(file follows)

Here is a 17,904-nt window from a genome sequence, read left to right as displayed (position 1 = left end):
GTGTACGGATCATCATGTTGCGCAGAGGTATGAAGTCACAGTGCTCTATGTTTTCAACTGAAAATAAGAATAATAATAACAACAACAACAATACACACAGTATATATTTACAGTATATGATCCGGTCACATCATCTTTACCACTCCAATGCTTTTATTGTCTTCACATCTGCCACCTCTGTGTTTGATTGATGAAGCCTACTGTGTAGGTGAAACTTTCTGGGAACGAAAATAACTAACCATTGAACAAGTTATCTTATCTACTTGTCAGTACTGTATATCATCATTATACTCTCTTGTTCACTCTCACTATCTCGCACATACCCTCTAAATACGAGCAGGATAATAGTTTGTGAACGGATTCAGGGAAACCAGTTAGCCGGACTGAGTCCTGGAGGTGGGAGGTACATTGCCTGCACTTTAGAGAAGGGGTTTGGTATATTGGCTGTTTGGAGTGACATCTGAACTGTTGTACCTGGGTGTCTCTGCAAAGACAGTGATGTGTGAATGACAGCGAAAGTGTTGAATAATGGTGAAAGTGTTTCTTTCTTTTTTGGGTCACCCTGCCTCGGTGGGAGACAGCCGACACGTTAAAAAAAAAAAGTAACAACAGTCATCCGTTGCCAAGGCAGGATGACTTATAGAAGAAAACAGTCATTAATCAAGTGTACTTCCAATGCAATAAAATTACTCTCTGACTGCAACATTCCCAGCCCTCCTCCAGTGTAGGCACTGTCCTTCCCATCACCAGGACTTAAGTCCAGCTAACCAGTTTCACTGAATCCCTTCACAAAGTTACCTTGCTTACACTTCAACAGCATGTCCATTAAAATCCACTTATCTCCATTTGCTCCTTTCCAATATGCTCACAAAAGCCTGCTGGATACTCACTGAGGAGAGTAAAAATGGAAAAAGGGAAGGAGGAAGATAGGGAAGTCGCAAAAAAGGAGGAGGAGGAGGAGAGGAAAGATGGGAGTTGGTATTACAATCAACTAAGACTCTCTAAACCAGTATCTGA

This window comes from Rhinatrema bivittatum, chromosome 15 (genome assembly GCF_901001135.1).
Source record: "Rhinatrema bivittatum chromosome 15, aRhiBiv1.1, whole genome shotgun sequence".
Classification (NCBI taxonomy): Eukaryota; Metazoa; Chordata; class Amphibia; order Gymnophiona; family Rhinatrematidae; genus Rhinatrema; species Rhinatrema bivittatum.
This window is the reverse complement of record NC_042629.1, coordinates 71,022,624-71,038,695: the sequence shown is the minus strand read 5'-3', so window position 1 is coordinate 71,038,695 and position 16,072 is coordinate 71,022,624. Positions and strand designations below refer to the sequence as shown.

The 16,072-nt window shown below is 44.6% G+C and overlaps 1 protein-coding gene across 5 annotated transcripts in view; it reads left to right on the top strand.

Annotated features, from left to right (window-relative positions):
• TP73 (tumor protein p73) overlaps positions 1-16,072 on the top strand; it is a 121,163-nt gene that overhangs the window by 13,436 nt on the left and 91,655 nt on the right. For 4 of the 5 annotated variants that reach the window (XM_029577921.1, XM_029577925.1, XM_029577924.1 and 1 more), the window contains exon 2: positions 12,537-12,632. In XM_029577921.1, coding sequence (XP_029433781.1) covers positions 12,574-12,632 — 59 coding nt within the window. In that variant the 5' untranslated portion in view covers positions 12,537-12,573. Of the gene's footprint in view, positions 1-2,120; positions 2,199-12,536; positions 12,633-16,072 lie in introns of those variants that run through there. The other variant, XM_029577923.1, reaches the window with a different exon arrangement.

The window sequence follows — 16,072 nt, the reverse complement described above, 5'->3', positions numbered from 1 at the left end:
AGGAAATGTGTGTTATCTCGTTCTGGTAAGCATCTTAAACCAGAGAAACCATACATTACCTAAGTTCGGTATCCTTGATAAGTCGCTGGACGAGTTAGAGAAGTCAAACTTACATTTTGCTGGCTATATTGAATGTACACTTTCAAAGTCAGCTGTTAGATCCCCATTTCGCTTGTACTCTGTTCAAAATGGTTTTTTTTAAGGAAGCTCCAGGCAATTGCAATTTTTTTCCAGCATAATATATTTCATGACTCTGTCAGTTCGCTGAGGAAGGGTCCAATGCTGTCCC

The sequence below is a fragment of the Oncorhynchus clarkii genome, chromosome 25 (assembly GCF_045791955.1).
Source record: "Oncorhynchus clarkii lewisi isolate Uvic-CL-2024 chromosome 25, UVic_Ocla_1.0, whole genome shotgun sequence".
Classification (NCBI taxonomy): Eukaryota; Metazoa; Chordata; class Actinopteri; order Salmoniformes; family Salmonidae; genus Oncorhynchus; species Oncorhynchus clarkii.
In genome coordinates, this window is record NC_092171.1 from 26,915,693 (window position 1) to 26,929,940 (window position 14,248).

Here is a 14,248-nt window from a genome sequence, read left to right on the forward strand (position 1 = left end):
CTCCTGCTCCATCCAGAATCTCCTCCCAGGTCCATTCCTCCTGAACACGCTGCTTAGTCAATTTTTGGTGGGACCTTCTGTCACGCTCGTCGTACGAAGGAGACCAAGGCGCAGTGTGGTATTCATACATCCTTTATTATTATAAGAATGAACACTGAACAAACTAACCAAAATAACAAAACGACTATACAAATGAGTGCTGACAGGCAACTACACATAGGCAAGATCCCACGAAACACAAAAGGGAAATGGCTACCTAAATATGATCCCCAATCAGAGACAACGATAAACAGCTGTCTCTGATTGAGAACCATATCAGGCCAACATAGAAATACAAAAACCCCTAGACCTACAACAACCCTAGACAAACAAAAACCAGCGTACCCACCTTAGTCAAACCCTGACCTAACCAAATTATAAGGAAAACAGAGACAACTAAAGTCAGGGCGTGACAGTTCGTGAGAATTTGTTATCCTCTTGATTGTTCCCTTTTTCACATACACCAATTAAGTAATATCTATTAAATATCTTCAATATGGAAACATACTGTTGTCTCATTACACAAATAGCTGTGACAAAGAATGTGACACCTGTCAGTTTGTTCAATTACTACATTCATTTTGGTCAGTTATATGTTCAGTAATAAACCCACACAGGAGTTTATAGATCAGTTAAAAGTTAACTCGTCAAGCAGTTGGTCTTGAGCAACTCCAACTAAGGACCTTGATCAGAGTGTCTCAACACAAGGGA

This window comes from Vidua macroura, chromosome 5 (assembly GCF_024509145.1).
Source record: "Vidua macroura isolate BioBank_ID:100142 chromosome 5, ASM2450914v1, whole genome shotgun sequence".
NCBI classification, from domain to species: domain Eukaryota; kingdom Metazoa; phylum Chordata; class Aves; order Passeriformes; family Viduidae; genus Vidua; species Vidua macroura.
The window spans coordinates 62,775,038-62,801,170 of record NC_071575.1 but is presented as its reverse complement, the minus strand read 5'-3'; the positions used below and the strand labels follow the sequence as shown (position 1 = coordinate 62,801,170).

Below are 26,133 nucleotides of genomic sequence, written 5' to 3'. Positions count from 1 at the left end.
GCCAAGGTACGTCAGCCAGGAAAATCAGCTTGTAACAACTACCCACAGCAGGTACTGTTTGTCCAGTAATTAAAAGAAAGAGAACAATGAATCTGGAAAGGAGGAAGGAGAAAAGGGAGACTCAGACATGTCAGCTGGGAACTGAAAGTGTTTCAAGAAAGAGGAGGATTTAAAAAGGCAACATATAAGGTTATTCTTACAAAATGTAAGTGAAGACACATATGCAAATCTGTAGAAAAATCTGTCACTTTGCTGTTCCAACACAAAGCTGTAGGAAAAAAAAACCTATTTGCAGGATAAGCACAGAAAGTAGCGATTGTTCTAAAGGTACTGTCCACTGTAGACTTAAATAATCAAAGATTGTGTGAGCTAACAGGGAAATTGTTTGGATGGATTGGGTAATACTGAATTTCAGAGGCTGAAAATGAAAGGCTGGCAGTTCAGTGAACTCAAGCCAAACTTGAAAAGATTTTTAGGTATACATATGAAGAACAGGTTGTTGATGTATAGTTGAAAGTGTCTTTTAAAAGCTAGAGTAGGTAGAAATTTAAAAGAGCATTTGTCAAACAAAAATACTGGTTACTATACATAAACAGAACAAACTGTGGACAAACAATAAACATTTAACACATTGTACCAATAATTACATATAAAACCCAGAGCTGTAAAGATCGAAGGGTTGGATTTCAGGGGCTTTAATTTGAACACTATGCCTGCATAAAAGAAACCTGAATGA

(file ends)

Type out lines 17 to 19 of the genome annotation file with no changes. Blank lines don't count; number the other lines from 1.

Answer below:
CTCCTGCTCCATCCAGAATCTCCTCCCAGGTCCATTCCTCCTGAACACGCTGCTTAGTCAATTTTTGGTGGGACCTTCTGTCACGCTCGTCGTACGAAGGAGACCAAGGCGCAGTGTGGTATTCATACATCCTTTATTATTATAAGAATGAACACTGAACAAACTAACCAAAATAACAAAACGACTATACAAATGAGTGCTGACAGGCAACTACACATAGGCAAGATCCCACGAAACACAAAAGGGAAATGGCTACCTAAATATGATCCCCAATCAGAGACAACGATAAACAGCTGTCTCTGATTGAGAACCATATCAGGCCAACATAGAAATACAAAAACCCCTAGACCTACAACAACCCTAGACAAACAAAAACCAGCGTACCCACCTTAGTCAAACCCTGACCTAACCAAATTATAAGGAAAACAGAGACAACTAAAGTCAGGGCGTGACAGTTCGTGAGAATTTGTTATCCTCTTGATTGTTCCCTTTTTCACATACACCAATTAAGTAATATCTATTAAATATCTTCAATATGGAAACATACTGTTGTCTCATTACACAAATAGCTGTGACAAAGAATGTGACACCTGTCAGTTTGTTCAATTACTACATTCATTTTGGTCAGTTATATGTTCAGTAATAAACCCACACAGGAGTTTATAGATCAGTTAAAAGTTAACTCGTCAAGCAGTTGGTCTTGAGCAACTCCAACTAAGGACCTTGATCAGAGTGTCTCAACACAAGGGA

This window comes from Vidua macroura, chromosome 5 (assembly GCF_024509145.1).
Source record: "Vidua macroura isolate BioBank_ID:100142 chromosome 5, ASM2450914v1, whole genome shotgun sequence".